Survey finds corporate CEOs are more motivated by ‘wake up’ texting than the public wants: Poll finds CEOs barely making much headway with people America on issues

The majority of corporate executives believe it is important for them to speak out about ‘wake-up’ social issues, but they make up a much higher percentage than Americans share the same sentiment. there.

A new survey has found that CEOs are “out of step” with the public in speaking out about social issues.

After polling executives and voters, The Brunswick group found a significant gap between the two groups:

Only a minority of voters (36%) unequivocally agree that companies should speak out on social issues, compared with 63% of corporate executives.

Corporate executives have a very high sense of how effective the company’s communication is on social issues compared to voters. While nearly 3 in 4 business executives (74%) said communication on the topic was effective, only 39% of voters could say the same.

This shows how corporate executives overestimate the effectiveness of companies choosing to communicate on these issues. In short, distance arises when what you say and what you do do not match.

Although respondents to The Brunswick Group’s poll were not surprised that “Trump voters are less open to companies speaking out about social issues than Biden voters,” they note that “Even Biden voters think corporate executives need to think less.”

In recent weeks, Florida GOP Governor Ron DeSantis noted an increase in sobriety among corporate executives at an annual meeting of the Florida Chamber of Commerce. He told the assembled CEOs that he would take action against employers who use corporate “power” to relay ideology.

“If you are using your power as a corporation, and you are using that to try to promote any ideology, I think that is very dangerous for this country and I will not only sit still,” DeSantis said. “Would you rather be a political actor or more of a business actor?”

“Never think that crowdsourcing will save your bacon,” warns DeSantis. “That will keep them coming back for more.”

“You know, if you do that, you’ll also come by some people on the other side, like me, who will say well, wait a minute, if you’re going to criticize what we’re doing. may criticize some of the things you’re doing,” he added.

“I could look under the hood and dislike certain things… I had a podium. I have a camera that will track me around. Maybe I’ll talk about that a bit. And so I think it’s something very damaging.”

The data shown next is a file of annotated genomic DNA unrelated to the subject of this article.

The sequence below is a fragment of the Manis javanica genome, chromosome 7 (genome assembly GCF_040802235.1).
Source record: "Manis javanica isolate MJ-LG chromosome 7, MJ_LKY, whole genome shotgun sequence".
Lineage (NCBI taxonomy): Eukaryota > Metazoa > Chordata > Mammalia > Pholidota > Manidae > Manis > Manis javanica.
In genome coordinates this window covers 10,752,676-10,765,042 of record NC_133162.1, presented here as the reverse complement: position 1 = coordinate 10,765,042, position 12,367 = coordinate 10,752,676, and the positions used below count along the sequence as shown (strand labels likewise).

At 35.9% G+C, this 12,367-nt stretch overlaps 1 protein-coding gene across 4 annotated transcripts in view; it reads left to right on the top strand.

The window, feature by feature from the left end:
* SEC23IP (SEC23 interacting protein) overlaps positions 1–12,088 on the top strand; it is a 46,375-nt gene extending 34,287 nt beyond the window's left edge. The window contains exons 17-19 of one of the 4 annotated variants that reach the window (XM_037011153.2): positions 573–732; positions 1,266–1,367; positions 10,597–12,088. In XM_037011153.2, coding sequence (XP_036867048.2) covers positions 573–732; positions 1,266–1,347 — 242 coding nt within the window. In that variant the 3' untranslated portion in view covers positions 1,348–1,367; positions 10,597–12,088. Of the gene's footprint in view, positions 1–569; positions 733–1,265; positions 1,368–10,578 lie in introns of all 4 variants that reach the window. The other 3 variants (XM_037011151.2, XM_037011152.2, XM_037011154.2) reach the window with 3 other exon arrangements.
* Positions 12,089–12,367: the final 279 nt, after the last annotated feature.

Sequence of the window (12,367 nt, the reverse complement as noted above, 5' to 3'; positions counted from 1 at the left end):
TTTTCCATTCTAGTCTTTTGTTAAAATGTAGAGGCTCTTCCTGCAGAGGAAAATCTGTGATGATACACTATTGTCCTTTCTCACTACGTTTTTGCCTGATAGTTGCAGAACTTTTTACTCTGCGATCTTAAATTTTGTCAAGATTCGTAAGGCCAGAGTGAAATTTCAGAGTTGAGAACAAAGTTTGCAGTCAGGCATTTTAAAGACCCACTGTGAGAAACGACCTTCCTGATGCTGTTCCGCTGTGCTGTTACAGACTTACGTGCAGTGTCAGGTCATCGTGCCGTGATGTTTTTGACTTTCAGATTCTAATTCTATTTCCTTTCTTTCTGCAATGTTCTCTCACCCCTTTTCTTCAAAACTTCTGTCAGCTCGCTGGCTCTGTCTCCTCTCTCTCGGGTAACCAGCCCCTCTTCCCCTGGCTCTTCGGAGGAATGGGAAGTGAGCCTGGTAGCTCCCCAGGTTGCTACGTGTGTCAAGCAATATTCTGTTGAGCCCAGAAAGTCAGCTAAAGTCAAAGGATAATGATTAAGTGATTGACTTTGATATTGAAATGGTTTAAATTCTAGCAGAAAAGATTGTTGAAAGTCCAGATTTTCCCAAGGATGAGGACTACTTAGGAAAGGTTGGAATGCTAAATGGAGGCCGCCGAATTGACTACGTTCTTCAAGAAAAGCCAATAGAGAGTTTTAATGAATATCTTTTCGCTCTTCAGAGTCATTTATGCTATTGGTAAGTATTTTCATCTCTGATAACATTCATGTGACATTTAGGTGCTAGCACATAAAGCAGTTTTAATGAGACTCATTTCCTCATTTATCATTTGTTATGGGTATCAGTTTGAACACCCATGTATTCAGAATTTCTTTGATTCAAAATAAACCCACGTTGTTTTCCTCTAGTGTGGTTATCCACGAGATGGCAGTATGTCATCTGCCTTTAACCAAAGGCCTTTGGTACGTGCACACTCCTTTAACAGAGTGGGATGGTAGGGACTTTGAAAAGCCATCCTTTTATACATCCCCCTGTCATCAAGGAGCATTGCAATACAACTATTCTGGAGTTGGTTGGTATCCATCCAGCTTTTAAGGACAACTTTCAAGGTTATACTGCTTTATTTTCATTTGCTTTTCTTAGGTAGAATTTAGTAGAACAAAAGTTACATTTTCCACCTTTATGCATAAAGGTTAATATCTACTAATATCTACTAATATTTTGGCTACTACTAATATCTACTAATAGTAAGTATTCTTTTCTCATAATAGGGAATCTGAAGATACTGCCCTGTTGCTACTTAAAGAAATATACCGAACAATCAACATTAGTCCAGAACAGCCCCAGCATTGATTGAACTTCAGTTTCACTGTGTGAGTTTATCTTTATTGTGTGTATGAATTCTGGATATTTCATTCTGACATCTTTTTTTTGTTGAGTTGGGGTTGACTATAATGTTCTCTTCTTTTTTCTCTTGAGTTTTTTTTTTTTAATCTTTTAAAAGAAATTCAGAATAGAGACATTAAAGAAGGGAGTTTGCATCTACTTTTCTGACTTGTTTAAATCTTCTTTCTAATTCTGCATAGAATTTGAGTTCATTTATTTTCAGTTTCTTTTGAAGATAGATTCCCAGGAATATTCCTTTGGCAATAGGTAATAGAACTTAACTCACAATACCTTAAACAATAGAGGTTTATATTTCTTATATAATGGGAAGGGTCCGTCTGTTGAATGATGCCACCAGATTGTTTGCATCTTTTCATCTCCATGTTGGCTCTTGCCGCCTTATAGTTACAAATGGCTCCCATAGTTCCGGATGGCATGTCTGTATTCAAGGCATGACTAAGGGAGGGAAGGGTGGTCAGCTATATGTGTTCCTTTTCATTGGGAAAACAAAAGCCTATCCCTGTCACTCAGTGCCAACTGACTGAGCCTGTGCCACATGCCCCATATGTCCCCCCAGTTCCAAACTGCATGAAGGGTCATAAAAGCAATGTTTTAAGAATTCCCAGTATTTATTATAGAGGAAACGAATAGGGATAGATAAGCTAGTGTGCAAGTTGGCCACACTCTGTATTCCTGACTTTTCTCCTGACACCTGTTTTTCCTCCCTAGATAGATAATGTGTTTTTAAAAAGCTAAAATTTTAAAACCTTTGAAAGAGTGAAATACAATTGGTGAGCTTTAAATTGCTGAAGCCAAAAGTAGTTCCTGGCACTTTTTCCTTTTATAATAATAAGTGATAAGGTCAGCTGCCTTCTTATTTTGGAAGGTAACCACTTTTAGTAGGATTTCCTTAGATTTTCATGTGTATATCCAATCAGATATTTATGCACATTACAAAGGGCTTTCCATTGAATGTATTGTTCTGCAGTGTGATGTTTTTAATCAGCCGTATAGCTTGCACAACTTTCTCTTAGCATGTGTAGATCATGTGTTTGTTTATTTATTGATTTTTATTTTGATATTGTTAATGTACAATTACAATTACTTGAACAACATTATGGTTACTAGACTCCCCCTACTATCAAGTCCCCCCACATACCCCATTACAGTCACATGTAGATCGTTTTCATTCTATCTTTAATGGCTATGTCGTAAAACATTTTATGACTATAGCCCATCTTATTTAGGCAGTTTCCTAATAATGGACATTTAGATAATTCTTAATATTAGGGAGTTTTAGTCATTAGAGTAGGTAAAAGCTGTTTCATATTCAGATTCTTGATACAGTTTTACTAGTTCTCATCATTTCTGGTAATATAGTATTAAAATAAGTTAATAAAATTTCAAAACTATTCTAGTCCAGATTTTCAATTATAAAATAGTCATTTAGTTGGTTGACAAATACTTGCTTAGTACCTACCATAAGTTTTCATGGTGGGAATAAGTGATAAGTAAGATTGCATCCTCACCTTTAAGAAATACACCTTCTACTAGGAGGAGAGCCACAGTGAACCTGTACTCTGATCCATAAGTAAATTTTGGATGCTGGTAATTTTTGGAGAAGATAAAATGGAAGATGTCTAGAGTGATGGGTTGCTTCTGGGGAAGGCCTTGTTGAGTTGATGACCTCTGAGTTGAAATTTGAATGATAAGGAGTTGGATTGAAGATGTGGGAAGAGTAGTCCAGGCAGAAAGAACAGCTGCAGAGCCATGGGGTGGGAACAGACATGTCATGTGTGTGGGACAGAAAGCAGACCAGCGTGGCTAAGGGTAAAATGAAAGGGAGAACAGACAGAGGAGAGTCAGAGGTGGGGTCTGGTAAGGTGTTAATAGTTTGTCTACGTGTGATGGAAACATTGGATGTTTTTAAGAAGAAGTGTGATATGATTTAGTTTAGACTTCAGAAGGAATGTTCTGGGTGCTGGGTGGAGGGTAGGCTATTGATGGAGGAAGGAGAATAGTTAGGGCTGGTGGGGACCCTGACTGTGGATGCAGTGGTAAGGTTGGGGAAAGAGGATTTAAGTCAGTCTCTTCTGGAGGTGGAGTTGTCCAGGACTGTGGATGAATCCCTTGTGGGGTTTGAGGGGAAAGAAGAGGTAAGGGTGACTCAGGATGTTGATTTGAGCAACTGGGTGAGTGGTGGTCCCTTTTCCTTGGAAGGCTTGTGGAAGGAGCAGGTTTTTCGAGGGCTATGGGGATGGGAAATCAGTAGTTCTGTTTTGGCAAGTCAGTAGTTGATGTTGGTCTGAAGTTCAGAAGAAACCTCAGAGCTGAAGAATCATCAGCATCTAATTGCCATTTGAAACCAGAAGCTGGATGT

Super Bowl-winning quarterback Aaron Rodgers recently told a sports show this week that he’s not talking about “waking up a cancellation culture” in pushing back against critics who hit him for a trash talk incident that went viral on Sunday.

During the win over the Chicago Bears earlier in the season, the future Green Bay celebrity was caught pointing a club at a fan after he ran in a six-foot touchdown.

“All my kingly life, I own you,” he shouted. “I still own you. I still own you.”

He then joined the Pat McAfee Show to discuss cultural shifts to the left in many areas.

“There is a PC wake-up culture that exists,” QB told Pat McAfee. “And there’s also the Culture of Cancellation, and it’s based on people’s feelings about being able to be individuals. [misery] or disgust with situations or their own life or just the enjoyment of keeping others under their thumb. “

He went on to say that there is no victory in the cancel culture war.

“When you get into this culture, you immerse yourself in it and immerse yourself in it a lot,” he said. “For me, when I took time off on vacation to work on myself and improve my mental state, and to put myself in the right frame of mind, I was selfish. Or unresponsive, selfish and entitled. When I turned around and said what I said… the same feelings were shared. ”

“Pick a theme, from family to my leadership style. … They run after these stories, and when I answer it… I am a sensitive person,” Rodgers further explained.

The Green Bay legend has certainly pointed out that he’s not part of the “PC wake-up culture” and that he refuses to “play the game”. Survey finds corporate CEOs are more motivated by ‘wake up’ texting than the public wants: Poll finds CEOs barely making much headway with people America on issues


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